Selected Texts by AOC
Selected Texts about AOC
Tom Coward
Geoff Shearcroft
“Have you ever noticed, when you get an idea,
how much I can make of it?” 1
Some people have some capacity to inspire through original thought. Other people have the ability to make something that already exists much better. This is as true within after dinner humour as it is within discoveries at the science lab.

Within an open society notions of originality are difficult to maintain, in that they quickly proliferate – each new idea is quickly reconfigured, re-articulated, given new worth and eventually made generic or esoteric.

Copy and Duplication are at the heart of creativity – the base hubris eroding the unique: a leveller of bad ideas, the alchemy improving half-cocked notions, the maker of fashion and even type.

Treated as nouns they suggest either weak thievery or diligent study – but as verbs (as activity) they create the slippage required for sophistication. “immature poets imitate; mature poets steal; bad poets deface what they take, and good poets make it into something better, or at least something different.”
2

Within the architectural world copy and duplication is the mainstay – if you trade on your uniqueness you end up copying yourself, if you are busy you will duplicate what you did last time, if you have aspirations to be ‘better’ you will copy your heroes. The educational use of architectural precedent is shorthand for establishing the cyclic concerns of architectural culture. The thoughts of a second generation modernist cum first generation post modernist are worth duplicating.

“I, for one, welcome the passing of the revolutionary stage of the modern movement... Architects have always looked back in order to move forward and we should, like painters, musicians and sculptors, to be able to include ‘representational’ as well as ‘abstract’ elements in our art... So, freed from the burden of utopia but with increased responsibility, particularly in the civic realm, we look to a more liberal future producing work perhaps richer in memory and association in the continuing evolution of a radical architecture.”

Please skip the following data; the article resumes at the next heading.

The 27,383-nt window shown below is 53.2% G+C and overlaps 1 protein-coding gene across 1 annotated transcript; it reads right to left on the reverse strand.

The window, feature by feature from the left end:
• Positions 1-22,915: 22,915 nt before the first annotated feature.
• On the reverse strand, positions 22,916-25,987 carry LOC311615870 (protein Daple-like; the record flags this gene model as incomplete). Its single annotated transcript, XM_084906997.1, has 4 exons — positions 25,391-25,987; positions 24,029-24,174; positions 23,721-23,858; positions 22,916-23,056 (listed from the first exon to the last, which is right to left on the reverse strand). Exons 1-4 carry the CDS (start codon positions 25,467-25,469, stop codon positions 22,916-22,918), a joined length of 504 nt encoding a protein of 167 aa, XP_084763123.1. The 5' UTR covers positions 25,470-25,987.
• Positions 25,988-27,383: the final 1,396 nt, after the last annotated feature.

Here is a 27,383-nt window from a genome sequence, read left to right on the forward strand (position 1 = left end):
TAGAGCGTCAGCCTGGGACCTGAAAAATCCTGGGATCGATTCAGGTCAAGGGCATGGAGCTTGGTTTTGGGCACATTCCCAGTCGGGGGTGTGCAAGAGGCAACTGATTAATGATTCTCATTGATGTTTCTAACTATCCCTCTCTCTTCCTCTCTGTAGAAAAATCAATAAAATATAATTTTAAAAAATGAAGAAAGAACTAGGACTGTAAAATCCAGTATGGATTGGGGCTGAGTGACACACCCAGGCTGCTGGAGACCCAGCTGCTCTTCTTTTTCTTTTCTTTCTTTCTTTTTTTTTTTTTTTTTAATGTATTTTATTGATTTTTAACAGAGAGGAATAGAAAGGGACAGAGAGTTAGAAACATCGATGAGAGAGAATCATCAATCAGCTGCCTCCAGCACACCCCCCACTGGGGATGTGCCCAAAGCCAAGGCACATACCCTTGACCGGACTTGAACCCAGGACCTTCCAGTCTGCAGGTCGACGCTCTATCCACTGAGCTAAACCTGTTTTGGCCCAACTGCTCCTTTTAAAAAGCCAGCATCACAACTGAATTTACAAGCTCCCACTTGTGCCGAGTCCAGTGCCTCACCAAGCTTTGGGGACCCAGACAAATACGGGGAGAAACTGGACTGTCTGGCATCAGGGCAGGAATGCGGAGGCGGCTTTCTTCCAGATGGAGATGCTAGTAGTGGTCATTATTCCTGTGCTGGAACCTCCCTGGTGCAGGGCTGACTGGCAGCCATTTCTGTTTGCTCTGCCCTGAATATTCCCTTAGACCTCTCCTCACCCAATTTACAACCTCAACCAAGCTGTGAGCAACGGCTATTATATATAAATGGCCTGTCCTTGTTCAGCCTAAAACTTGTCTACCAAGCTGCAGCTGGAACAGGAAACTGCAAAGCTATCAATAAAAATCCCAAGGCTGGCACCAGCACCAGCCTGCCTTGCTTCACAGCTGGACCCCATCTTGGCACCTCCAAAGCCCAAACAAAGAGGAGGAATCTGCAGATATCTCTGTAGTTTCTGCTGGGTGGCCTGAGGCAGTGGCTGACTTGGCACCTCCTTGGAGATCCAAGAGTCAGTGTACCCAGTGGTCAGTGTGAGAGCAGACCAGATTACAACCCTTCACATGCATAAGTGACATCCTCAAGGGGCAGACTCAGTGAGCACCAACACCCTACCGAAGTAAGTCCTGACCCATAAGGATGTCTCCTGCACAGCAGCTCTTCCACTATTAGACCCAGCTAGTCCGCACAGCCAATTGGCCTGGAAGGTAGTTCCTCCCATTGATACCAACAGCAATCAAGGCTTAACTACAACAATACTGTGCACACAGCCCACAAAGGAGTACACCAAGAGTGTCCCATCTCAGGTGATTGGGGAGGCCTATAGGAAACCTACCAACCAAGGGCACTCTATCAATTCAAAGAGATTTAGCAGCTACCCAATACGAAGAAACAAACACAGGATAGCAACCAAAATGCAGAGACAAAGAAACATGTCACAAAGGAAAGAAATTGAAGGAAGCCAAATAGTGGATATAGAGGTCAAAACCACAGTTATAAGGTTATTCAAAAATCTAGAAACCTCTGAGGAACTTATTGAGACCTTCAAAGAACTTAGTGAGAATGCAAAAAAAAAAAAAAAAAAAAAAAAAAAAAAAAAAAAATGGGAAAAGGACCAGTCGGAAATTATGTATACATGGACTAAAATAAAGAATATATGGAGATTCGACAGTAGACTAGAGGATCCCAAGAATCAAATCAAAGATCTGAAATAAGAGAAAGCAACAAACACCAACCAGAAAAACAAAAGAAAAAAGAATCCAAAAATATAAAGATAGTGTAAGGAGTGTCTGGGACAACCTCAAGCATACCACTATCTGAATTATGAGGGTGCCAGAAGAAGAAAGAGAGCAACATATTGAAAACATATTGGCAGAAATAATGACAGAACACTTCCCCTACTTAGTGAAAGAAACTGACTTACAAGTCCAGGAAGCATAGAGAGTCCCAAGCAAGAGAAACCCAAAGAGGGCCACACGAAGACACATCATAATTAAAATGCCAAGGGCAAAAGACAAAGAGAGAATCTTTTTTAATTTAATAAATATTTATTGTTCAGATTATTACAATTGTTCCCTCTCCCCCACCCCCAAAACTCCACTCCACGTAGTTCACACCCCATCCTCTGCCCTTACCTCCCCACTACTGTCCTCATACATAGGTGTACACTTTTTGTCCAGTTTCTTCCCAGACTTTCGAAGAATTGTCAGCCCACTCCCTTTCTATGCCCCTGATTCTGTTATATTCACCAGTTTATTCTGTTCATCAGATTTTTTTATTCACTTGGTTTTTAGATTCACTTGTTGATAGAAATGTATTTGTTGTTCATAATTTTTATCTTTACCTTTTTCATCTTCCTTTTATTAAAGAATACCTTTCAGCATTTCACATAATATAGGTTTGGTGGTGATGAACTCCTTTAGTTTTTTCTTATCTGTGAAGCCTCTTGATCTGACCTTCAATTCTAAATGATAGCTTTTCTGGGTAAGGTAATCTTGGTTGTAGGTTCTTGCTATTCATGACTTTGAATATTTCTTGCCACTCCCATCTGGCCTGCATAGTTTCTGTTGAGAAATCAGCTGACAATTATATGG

3

One does not need to limit copy and duplication to the realm of purely architectural discourse. Architecture can potentially synthesize into the broader intrigues of everyday life, enriching the capacity of architecture to relate beyond its own remit. To copy another’s sensibility “We have always been interested by how architecture communicates with people, and herein lies one of the advantages of this technique. By taking things that are familiar to people, you have an automatic language that you can use to communicate with them.”
4

Through imperfection, to copy and to duplicate is to change and to reinvent. Amplify the error. They are operations which promote the smudges of a photocopier, the scissors and paste juxtaposition of a collage, the space between social geography and social commentary, they gain static charge as they move on. By ‘common law’ consensus the ideas get better.

33% of this essay is copied and duplicated.

1. Richard Ellmann, Introduction to Stanislaus Joyce, My Brother’s Keeper: James Joyce’s Early Years, ed. Richard Ellmann (New York: Viking Press, 1969), xv.

2. T.S Eliot, “Philip Massinger,” in Selected Essays, 182

3. James Stirling 1983, Neue Staatsgalerie Stuttgart, 1984, Staatliches Hochbauamt 1

4. Sean Griffith 2007, Keep up the bad work, RIBA Research Symposium 2007: Reflections on Practice: capturing innovation and creativity

I suggest a toolbox of copy and duplication, easily tested in theory and practice. Likely to have mixed results. Try them out.

1. CRAFT COPY
Using an imitation or reproduction of craft as architectural expression

2. MATERIAL FILTER
To partially obstruct and alter the rendering of an image or pattern within the architecture through material tectonics.

3. QUOBLIBET OF FORM
A composition in which several well-known details are combined, either simultaneously or, less frequently, sequentially, for humorous effect.

4. NARRATIVE FAX
To render an exact copy, as of a formal object, dimension, or social history.

5. BIOMIMICRY
Imitating a natural phenomenon’s or environment’s efficiency and survival mechanisms in applied case-based reasoning

6. ABSTRACTED REPLICA
Considering something as a general quality, apart from concrete realities, specific objects, or actual instances.

7. REVERT TO TYPE
Work within the systematic classification of types that have characteristics or traits in common.

8. COLLAGE CONFLICT
An assemblage or occurrence of diverse elements or fragments in unlikely or unexpected juxtaposition

9. SAMPLED CHARACTER
A small part of anything or one of a number, used to pre-empt the quality, style, or nature of the proposal.
 

 

 

 

 

 

 

 

 

Published by Tom Coward
P.E.A.R Magazine
June, 2009